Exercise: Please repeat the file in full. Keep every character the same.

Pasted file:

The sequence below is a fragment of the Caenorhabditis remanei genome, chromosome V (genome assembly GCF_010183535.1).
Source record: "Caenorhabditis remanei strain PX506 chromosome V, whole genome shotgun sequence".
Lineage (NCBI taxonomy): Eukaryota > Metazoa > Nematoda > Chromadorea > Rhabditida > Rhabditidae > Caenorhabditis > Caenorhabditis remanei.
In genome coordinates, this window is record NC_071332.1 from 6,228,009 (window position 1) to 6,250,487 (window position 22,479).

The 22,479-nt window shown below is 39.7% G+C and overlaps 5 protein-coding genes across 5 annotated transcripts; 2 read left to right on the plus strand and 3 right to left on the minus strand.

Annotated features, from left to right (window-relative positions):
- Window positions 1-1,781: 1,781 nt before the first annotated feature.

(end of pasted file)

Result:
The sequence below is a fragment of the Caenorhabditis remanei genome, chromosome V (genome assembly GCF_010183535.1).
Source record: "Caenorhabditis remanei strain PX506 chromosome V, whole genome shotgun sequence".
Lineage (NCBI taxonomy): Eukaryota > Metazoa > Nematoda > Chromadorea > Rhabditida > Rhabditidae > Caenorhabditis > Caenorhabditis remanei.
In genome coordinates, this window is record NC_071332.1 from 6,228,009 (window position 1) to 6,250,487 (window position 22,479).

The 22,479-nt window shown below is 39.7% G+C and overlaps 5 protein-coding genes across 5 annotated transcripts; 2 read left to right on the plus strand and 3 right to left on the minus strand.

Annotated features, from left to right (window-relative positions):
- Window positions 1-1,781: 1,781 nt before the first annotated feature.